How This Defeat Could be Your Victory in Disguise ~ Guest Post

Ever experience a time when God snatched you from the jaws of death?

Or finances poured in from unlikely sources during a crisis?

Or an impossible door was opened for you?

Ever experience a miracle?

Me, too.

Gust Post battle

We love this kind of outcome. We tell all our friends at church and write it in our journals. We celebrate.

It’s natural to praise God for dramatic answers to prayer. And it’s appropriate.

But what about the other times? Times when the healing doesn’t come.

When money stays tight.

When the prodigal still hasn’t returned.

You deal with the same old situation for weeks or months or years. You’ve struggled so long you are tired of asking others to pray about your problem.

You’re tired of guarding yourself from spiritual platitudes and not-so-subtle hints that things should be better by now.

You’re weary of feeling like a spiritual failure.

Here’s the thing:

Victory doesn’t always look the way we think it should.

Check out Hebrews 11, the hall of fame for heroes of the faith. Note the shift in verse 35. The writer is celebrating people who have:

  • stopped the mouths of lions
  • quenched the power of fire
  • escaped the edge of the sword
  • seen their loved ones resurrected

and then, in the same breath, commends those who were:

  • mocked
  • flogged
  • stoned
  • sawn in two—among other tortures.

The writer concludes, “And all these…commended for their faith…”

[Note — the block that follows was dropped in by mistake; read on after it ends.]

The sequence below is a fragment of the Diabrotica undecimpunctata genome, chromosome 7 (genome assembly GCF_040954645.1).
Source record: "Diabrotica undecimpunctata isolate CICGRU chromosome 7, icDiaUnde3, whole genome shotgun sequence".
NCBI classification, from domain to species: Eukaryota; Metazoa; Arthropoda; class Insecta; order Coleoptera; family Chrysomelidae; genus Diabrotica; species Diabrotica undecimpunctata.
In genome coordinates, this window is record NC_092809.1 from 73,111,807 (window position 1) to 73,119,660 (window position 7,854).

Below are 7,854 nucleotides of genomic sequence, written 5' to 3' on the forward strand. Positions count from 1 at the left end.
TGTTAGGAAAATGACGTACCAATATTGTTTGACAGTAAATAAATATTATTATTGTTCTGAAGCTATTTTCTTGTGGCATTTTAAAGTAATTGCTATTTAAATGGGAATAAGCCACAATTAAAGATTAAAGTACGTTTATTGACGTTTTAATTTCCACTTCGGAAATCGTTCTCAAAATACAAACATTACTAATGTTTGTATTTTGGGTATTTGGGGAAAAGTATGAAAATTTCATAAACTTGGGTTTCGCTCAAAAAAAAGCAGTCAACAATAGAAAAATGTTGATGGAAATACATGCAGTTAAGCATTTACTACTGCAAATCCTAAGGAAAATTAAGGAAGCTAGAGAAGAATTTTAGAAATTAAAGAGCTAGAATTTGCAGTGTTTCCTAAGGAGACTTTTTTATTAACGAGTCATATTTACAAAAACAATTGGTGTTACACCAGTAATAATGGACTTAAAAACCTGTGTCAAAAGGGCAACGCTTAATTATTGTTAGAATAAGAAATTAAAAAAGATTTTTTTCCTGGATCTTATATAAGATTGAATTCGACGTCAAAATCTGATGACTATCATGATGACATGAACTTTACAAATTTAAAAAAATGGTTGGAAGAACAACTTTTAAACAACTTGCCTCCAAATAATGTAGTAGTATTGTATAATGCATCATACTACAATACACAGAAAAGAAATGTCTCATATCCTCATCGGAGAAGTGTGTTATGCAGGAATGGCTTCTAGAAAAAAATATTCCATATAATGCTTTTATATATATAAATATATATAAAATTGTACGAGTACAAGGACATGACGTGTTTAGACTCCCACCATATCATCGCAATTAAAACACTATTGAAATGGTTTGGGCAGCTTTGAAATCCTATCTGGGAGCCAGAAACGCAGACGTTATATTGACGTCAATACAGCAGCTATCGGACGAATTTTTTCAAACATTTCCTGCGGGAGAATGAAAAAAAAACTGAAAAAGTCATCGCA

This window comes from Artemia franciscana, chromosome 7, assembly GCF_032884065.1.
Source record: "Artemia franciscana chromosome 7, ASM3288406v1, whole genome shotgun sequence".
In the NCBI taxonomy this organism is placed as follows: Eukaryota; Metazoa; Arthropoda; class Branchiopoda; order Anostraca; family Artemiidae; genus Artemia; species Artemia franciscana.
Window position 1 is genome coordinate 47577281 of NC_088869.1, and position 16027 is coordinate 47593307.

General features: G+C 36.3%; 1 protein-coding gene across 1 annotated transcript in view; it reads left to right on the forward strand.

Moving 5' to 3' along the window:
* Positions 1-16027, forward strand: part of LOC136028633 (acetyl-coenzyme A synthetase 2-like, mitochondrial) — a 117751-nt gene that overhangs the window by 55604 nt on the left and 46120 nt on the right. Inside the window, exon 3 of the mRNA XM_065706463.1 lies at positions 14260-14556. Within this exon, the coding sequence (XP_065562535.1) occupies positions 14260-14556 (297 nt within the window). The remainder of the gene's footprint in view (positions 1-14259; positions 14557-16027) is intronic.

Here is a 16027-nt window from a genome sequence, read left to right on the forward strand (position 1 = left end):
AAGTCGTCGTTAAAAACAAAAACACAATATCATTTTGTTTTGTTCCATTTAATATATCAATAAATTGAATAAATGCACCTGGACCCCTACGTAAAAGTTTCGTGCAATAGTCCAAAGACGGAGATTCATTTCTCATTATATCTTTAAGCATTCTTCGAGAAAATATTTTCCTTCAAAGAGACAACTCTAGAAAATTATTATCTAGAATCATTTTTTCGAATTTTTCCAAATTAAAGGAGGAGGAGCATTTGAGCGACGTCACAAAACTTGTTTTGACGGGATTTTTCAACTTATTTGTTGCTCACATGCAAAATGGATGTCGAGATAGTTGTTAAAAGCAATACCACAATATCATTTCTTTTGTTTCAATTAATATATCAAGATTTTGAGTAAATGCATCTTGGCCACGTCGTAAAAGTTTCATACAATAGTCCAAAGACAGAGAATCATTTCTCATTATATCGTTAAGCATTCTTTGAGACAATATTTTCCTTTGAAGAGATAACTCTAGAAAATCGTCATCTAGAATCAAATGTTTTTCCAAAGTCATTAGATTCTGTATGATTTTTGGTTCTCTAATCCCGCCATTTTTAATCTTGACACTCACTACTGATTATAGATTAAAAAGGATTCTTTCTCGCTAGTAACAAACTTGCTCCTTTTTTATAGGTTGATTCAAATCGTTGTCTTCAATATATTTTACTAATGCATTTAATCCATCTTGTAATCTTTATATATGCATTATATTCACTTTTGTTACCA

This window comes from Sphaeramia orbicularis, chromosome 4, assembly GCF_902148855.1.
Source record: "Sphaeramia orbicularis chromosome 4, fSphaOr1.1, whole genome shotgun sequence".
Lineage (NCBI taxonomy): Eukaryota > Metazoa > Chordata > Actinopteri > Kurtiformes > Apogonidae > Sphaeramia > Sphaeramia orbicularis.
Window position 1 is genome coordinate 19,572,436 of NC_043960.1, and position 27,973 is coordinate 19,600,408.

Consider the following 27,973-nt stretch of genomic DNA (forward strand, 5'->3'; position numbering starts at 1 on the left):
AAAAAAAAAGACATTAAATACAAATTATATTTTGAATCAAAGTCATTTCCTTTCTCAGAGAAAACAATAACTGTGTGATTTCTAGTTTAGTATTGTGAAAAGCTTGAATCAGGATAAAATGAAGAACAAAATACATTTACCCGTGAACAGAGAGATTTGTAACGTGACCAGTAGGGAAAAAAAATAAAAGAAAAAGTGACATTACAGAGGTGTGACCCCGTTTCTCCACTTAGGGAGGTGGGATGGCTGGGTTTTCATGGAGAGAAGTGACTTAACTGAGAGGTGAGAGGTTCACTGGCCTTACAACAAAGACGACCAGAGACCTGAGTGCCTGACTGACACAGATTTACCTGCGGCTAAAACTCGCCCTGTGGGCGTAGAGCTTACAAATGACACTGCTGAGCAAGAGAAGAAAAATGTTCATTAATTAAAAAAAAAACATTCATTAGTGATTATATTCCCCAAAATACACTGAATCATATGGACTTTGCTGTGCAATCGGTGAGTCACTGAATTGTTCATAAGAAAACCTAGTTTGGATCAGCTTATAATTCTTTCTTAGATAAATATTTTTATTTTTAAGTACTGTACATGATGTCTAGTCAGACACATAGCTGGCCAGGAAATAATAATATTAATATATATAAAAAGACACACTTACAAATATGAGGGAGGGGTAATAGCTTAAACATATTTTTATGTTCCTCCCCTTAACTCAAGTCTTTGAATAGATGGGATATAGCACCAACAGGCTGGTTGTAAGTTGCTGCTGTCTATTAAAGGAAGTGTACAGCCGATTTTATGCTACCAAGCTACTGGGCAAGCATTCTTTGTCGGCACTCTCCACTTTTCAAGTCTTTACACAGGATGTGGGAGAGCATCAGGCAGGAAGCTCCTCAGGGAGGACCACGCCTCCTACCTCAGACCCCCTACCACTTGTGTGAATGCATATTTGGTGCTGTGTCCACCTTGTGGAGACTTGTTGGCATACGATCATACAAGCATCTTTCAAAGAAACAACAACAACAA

All these commended for their faith! Not just the ones who were rescued. Those who appeared to have lost the battle, too.

This tells us something very important:

Earthly outcome does not define eternal success.

It’s clear in this passage that those who didn’t “get the victory” were heroes of faith as surely as those who did. Which is great news for you.

It means you can still be victorious, even if what you earnestly pray for doesn’t come to pass.

It means you can still be a hero of the faith.

Remember the three Hebrew boys in Daniel? They wouldn’t bow to the king’s idol, though threatened with a fiery death.

We know the end of the story –but keep in mind, these young men have no idea how things will play out when Nebuchadnezzar challenges, “And who is the god who will deliver you out of my hands?”

Yet their answer is sure – the one true God.

“…he will deliver us out of your hand, O king. But if not, be it known to you, O king, that we will not serve your gods or worship the golden image that you have set up.”

Do you catch how their answer covers both possible scenarios?

He will deliver us … but if not…” These Hebrew lads are willing to lay down their lives, because they know something the king doesn’t.

What God doesn’t deliver us from, he brings us through.

Either way, he won’t abandon us.

Either way, our faith ultimately results in victory.

It’s not happy outcomes in this life that make us a hero of faith. Rather, it’s childlike, unshakeable trust in God – no matter the result – when we face hardship.

You may not feel like much of a hero.

You’re just taking one step at a time, worshipping when you don’t feel like it, praying when you have the strength, offering thanks as a sacrifice in the middle of a long, hard fight.

Some days, all you can do is cry, Help!

Know this, friend: No fiery trial can touch your eternal reward or God’s pleasure in you.

You are his prize, his delight. He’s proud of you.

You’re a hero of faith.

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Kurt Bubna

Kurt W. Bubna has published seven books, is an internationally recognized blogger, conference and retreat speaker, as well as an experienced life and leadership coach. Bubna has over forty years of experience working with individuals, teams, and a wide variety of business and non-profit organizations.